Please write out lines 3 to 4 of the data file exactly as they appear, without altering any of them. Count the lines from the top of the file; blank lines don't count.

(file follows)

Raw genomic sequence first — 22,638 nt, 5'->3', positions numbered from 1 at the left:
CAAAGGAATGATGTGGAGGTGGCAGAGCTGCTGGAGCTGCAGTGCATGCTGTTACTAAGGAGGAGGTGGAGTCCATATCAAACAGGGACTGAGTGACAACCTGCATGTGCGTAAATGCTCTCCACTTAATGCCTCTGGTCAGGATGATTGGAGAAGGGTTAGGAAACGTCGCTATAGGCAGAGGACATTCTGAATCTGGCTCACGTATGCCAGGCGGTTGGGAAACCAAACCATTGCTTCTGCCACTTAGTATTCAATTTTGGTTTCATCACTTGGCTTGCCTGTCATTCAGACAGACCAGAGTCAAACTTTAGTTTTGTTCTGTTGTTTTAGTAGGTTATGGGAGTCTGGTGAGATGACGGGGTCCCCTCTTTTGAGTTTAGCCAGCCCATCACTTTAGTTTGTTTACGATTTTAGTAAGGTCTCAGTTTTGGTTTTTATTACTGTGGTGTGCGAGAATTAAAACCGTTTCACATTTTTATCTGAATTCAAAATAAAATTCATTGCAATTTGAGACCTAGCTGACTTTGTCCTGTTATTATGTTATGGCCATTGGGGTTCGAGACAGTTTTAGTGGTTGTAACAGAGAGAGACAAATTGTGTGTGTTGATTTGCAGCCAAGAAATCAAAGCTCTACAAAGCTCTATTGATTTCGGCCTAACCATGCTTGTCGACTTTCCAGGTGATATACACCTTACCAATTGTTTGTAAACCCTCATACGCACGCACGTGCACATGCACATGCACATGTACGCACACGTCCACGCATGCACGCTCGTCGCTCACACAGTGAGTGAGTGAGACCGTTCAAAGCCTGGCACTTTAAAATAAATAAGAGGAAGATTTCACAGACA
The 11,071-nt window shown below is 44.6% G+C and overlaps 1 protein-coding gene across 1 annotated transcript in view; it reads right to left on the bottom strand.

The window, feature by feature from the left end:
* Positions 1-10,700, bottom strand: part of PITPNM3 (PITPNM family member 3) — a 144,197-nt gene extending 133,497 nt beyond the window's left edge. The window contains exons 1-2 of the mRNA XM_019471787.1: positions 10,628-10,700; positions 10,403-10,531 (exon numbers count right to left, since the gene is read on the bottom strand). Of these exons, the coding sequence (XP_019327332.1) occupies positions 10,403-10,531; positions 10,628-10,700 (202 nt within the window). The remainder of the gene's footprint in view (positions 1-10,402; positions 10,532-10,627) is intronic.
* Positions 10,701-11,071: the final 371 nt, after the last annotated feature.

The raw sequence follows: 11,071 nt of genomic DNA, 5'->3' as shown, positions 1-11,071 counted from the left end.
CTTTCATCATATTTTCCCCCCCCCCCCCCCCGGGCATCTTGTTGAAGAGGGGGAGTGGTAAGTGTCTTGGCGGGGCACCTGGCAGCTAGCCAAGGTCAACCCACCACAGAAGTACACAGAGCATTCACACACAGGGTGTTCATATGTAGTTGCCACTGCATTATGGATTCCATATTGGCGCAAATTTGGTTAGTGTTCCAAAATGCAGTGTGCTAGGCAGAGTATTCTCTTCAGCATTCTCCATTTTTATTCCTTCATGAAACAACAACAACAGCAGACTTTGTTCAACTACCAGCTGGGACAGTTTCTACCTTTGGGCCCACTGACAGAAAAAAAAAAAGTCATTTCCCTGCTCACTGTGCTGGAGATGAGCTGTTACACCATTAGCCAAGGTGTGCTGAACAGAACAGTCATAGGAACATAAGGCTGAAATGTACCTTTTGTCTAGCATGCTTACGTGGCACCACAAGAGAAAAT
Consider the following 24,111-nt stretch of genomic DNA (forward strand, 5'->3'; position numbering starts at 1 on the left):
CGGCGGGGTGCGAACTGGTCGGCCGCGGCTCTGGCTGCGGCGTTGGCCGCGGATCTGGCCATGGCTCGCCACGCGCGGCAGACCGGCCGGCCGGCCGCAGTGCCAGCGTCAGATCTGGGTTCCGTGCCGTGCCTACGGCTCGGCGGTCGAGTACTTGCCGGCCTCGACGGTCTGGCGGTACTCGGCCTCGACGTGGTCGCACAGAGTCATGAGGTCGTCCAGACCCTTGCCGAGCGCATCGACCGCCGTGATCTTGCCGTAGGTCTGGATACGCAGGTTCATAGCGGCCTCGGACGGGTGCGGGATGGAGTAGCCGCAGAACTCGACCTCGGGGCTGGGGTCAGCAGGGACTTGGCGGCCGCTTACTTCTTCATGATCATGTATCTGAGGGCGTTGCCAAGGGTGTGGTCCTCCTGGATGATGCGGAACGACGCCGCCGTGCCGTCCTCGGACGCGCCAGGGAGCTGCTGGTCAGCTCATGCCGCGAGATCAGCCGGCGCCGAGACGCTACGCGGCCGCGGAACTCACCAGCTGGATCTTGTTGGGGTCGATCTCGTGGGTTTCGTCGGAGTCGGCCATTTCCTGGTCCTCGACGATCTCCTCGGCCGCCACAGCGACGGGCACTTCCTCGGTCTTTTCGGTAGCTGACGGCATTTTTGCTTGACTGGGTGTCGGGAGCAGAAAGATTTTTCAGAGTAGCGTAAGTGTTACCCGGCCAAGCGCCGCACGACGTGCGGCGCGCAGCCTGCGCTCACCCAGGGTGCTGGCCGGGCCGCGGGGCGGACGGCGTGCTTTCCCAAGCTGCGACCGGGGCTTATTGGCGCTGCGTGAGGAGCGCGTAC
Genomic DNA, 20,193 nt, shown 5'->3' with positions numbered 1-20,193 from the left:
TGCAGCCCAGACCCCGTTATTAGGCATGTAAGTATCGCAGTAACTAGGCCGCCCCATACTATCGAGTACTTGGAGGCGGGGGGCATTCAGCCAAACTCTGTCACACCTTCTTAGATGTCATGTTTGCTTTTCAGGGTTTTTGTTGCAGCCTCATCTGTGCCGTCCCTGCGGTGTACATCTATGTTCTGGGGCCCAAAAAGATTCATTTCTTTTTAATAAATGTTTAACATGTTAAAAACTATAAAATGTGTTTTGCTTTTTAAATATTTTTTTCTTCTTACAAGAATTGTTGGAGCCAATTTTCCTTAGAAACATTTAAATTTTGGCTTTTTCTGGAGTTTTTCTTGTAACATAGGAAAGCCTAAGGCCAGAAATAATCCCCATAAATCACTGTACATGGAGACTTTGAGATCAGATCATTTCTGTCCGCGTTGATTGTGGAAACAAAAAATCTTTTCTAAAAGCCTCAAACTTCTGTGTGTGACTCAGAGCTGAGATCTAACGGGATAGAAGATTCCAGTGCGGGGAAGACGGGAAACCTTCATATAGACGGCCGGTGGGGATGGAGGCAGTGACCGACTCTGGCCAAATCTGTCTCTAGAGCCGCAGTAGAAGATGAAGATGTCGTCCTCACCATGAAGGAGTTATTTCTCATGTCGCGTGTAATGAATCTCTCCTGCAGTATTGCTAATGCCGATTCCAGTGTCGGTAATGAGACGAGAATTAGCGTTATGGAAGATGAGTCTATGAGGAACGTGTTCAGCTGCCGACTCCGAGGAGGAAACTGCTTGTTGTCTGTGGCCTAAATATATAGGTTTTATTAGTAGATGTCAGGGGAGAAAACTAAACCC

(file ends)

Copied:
The 11,071-nt window shown below is 44.6% G+C and overlaps 1 protein-coding gene across 1 annotated transcript in view; it reads right to left on the bottom strand.

The window, feature by feature from the left end: